As a result, a new psychological contract developed which gave a sense to the employees at GE that their jobs were the best jobs in the world. They had the best training and development resources, and they provided an environment committed to providing opportunities for personal and professional growth. Another initiative Welch took on, as a way to shock the culture at GE, was by introducing the notion of “stretch” to set performance targets.
In addition to setting their basic targets, managers were asked to set stretch goals for their businesses as a way to reach for a higher mark knowing that they would be rewarded handsomely if they hit these goals. Within a year of introducing stretch goals into the organization, GE was reporting significant progress in areas such as inventory turns and operating margins. Finally, one of the last cultural changes Welch was able to integrate at GE was having a boundaryless company.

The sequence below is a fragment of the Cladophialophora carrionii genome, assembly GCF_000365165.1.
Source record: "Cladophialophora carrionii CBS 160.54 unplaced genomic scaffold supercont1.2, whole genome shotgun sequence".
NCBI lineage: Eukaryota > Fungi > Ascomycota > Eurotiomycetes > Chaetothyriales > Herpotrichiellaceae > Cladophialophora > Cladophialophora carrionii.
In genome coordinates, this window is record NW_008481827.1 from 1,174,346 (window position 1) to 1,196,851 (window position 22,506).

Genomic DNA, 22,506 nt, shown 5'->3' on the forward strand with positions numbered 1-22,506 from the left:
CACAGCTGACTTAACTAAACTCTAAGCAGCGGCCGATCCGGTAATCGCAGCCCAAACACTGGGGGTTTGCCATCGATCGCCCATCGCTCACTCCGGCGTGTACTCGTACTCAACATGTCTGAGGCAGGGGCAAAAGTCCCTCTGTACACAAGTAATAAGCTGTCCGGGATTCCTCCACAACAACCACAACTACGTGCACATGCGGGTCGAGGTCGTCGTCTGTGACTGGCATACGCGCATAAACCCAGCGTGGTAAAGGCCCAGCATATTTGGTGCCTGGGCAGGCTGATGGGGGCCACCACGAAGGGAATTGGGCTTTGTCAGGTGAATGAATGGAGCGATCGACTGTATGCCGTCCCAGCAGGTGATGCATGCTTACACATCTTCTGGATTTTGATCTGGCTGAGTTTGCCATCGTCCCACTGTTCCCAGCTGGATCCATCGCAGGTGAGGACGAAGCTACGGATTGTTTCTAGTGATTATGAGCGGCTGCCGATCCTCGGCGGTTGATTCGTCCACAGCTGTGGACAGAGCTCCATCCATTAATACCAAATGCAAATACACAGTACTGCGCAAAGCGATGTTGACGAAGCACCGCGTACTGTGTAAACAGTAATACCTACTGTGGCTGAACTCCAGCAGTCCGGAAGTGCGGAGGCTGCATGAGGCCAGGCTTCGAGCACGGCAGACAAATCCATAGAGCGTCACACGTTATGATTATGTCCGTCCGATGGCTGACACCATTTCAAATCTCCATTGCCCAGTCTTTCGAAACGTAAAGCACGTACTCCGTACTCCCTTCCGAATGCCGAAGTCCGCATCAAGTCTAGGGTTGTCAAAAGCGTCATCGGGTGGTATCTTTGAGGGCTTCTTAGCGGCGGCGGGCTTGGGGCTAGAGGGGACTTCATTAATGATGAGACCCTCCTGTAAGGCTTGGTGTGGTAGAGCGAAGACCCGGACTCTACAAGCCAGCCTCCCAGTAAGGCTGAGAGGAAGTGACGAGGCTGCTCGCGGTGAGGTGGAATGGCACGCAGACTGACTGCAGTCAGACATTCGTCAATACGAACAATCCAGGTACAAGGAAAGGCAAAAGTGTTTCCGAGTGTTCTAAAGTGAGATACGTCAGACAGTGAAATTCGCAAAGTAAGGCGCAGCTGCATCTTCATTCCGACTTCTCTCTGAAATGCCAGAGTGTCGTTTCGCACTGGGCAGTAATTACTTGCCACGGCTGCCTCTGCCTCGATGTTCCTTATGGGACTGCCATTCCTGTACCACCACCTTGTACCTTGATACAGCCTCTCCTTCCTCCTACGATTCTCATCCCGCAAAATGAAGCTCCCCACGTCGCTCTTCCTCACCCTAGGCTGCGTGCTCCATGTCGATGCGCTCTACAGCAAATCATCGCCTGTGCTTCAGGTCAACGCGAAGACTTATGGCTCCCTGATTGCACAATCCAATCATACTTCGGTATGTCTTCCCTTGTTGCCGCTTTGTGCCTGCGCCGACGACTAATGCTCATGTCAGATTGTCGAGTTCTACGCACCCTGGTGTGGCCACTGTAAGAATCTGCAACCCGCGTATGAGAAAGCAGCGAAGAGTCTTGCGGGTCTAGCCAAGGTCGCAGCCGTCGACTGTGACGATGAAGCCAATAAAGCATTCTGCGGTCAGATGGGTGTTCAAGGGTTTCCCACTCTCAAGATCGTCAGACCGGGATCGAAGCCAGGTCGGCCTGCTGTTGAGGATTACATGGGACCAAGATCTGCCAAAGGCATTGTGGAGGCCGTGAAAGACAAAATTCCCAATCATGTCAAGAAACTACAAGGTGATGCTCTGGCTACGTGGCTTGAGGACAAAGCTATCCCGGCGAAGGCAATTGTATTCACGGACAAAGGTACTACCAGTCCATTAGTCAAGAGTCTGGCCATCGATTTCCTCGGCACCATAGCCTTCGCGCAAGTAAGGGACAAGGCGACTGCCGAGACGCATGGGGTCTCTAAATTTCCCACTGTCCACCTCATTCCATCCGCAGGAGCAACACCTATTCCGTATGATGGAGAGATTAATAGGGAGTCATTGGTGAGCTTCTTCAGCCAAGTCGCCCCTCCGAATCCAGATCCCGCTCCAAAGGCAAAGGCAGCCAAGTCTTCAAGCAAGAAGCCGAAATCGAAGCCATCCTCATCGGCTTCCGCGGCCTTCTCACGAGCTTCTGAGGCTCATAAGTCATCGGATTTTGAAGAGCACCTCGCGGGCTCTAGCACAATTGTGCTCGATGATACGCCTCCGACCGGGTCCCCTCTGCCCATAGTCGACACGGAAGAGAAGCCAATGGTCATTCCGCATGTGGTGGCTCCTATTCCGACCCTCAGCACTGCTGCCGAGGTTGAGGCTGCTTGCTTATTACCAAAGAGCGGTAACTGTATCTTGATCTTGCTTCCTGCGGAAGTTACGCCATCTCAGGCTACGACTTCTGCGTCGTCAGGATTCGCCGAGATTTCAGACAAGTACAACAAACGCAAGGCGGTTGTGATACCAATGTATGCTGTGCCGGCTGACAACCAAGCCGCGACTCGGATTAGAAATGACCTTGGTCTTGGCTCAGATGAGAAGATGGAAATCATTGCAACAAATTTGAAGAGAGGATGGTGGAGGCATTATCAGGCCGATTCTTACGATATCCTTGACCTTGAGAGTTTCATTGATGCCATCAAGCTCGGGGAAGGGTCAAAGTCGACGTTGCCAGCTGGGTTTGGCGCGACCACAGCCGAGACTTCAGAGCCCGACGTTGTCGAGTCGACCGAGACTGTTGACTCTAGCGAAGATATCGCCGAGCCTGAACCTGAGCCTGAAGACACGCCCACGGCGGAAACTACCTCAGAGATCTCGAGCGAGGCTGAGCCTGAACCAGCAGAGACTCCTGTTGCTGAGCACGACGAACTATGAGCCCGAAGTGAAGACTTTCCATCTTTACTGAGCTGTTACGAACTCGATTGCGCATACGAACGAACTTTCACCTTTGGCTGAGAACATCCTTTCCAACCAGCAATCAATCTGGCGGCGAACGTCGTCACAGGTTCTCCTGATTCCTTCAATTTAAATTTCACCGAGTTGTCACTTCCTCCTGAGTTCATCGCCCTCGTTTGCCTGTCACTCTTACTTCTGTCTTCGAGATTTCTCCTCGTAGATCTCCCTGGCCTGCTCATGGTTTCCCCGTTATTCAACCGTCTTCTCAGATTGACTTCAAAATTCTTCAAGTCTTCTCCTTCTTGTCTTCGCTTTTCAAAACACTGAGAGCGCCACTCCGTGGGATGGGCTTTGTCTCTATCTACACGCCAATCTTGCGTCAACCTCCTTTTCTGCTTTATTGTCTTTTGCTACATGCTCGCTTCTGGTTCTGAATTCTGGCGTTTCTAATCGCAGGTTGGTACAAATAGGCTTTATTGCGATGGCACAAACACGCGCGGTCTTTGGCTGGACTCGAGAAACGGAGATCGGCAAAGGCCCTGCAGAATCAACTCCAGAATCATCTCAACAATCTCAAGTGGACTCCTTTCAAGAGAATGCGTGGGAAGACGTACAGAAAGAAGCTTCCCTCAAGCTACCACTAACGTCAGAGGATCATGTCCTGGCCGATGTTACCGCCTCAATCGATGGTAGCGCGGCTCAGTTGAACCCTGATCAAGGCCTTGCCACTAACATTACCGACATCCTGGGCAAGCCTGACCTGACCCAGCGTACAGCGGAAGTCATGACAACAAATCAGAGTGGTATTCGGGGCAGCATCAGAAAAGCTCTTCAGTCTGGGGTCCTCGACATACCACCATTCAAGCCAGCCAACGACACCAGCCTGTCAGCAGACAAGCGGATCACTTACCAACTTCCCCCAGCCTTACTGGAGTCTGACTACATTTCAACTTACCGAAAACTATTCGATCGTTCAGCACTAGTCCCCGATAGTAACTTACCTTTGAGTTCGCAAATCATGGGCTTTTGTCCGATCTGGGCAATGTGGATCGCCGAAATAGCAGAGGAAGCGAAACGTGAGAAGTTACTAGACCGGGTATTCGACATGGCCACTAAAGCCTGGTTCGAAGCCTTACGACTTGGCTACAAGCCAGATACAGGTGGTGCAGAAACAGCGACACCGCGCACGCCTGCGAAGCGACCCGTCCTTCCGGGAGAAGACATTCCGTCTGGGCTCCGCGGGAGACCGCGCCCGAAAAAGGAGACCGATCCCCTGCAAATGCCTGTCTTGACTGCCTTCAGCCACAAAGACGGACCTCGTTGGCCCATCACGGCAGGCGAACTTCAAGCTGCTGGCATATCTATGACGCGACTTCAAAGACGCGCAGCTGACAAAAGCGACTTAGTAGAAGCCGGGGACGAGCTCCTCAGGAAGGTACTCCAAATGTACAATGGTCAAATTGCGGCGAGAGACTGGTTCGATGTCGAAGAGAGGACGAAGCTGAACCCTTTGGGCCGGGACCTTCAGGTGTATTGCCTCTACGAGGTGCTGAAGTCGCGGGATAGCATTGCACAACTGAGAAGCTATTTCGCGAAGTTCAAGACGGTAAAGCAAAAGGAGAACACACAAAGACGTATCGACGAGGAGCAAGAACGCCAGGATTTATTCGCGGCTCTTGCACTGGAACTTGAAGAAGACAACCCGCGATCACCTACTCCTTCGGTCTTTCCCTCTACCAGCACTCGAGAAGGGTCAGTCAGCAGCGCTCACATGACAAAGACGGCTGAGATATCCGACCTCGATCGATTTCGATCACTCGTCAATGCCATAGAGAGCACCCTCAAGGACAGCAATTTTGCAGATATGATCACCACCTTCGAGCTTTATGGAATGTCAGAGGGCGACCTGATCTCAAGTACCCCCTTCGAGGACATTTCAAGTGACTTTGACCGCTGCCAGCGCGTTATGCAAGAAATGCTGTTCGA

This vision is characterized by an “open, anti-parochial environment, friendly toward the sharing and seeking of new ideas, regardless of its origin. He envisioned removing all barriers amongst disciplines and operations, and one that removed labels in titles and hierarchy chain. Equally important to having a boundaryless company was changing the internal mindset of selling products to helping their customer to win. In order to make all of these cultural changes, Jack Welch needed to make human resource changes which will allow him to execute on his vision to be the best company in the world.
He introduced the 360degree feedback process where employees were graded by his or her manager, peers, and all subordinates on a 1 to 5 scale in areas such as team building, quality focus, and vision. Management went through rigorous appraisals, development, and succession planning reviews named Session C’s. Welch also wanted to make certain that they maintained their best employees. He asked top executives to identify future leaders, outline planned training and development plans, and detailed succession plans on all key jobs.